Arthritis clinic at Baha hospital closed for lack of consultants

120 patients referred to public hospitals in other regions

Majed Shatti

Saudi Gazette Report

The absence of a rheumatoid arthritis consultant has thrown work at King Fahd Hospital in Al-Baha into disarray with over 120 patients having to be referred to other public hospital across the country, Al-Madina Arabic daily reported.

The angry patients called upon the authorities to take action and recruit qualified rheumatoid arthritis consultants, whether Saudi or non-Saudi, to work in the hospital.

Muhammad Al-Ghamdi, whose wife suffers from this chronic disorder, said the arthritis clinic at the hospital remained closed since last Ramadan because of the non-availability of consultants and specialists.

Most of them resigned and left the hospital, Al-Ghamdi said, adding that a physician had been manning the clinic ever since, forcing him take his wife for regular checkups to a hospital outside the region.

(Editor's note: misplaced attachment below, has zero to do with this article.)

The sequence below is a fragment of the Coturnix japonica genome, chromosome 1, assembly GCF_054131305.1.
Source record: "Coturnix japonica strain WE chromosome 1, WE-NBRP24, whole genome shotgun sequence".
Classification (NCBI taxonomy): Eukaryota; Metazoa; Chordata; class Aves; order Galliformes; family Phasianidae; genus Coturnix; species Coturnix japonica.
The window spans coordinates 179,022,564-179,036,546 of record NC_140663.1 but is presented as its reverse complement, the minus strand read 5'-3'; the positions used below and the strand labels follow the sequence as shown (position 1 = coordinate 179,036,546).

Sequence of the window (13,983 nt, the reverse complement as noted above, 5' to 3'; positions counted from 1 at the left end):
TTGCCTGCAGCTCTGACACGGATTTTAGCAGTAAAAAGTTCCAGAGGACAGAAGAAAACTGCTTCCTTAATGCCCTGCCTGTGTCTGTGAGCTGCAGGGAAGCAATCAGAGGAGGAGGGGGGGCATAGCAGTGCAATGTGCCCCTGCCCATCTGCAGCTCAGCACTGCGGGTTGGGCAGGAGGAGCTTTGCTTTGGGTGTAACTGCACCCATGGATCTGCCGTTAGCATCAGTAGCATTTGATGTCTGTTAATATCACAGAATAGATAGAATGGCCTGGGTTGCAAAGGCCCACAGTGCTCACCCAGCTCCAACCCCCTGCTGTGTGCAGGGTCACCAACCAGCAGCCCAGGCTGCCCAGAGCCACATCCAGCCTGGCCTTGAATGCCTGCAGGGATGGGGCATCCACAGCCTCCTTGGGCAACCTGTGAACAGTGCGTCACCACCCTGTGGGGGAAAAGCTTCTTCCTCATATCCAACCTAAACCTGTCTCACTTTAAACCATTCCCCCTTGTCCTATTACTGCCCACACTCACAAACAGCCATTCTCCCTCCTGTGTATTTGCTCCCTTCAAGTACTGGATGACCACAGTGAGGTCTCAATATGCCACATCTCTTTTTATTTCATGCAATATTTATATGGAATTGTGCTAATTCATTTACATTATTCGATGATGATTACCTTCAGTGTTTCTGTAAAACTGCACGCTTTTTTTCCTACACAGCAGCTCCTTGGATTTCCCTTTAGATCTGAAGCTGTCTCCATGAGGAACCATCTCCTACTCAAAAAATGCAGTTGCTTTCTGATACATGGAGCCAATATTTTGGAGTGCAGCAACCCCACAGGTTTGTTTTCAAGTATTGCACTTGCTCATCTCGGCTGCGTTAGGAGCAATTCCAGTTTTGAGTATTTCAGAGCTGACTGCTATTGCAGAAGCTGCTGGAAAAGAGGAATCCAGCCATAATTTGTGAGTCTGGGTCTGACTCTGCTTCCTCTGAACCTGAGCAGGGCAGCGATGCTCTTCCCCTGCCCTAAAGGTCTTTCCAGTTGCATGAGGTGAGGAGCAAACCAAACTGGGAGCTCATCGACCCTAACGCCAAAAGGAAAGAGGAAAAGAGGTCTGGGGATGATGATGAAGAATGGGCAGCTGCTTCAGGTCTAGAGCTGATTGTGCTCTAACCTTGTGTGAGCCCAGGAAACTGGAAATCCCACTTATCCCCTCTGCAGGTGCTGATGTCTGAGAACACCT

“Arthritis treatment and medications are expensive and cannot be found easily. Patients here are in dire need of these medications and hope that they will be made available in public hospitals in Al-Baha,” Al-Ghamdi said.

Al-Baha Health Affairs spokesman Majed Shatti said the hospital management assigned a highly-experienced physician to run the rheumatoid arthritis clinic after the resignation of the consultant doctor.

“The hospital management has signed a contract with a rheumatoid arthritis specialist who will be available soon to run the clinic and see patients,” he added.

Rheumatoid arthritis is an autoimmune disorder resulting in swollen and painful joints and in some cases other parts of the body such as eyes, lungs, heart and veins. Although treatment and medications have seen huge development, the chances of a patient with this disorder developing disability are still high. Women are more prone to the disorder than men, the risks are especially high in the 40-60 age group. Smoking, obesity and environmental pollution can increase the chances of developing the disorder among both men and women.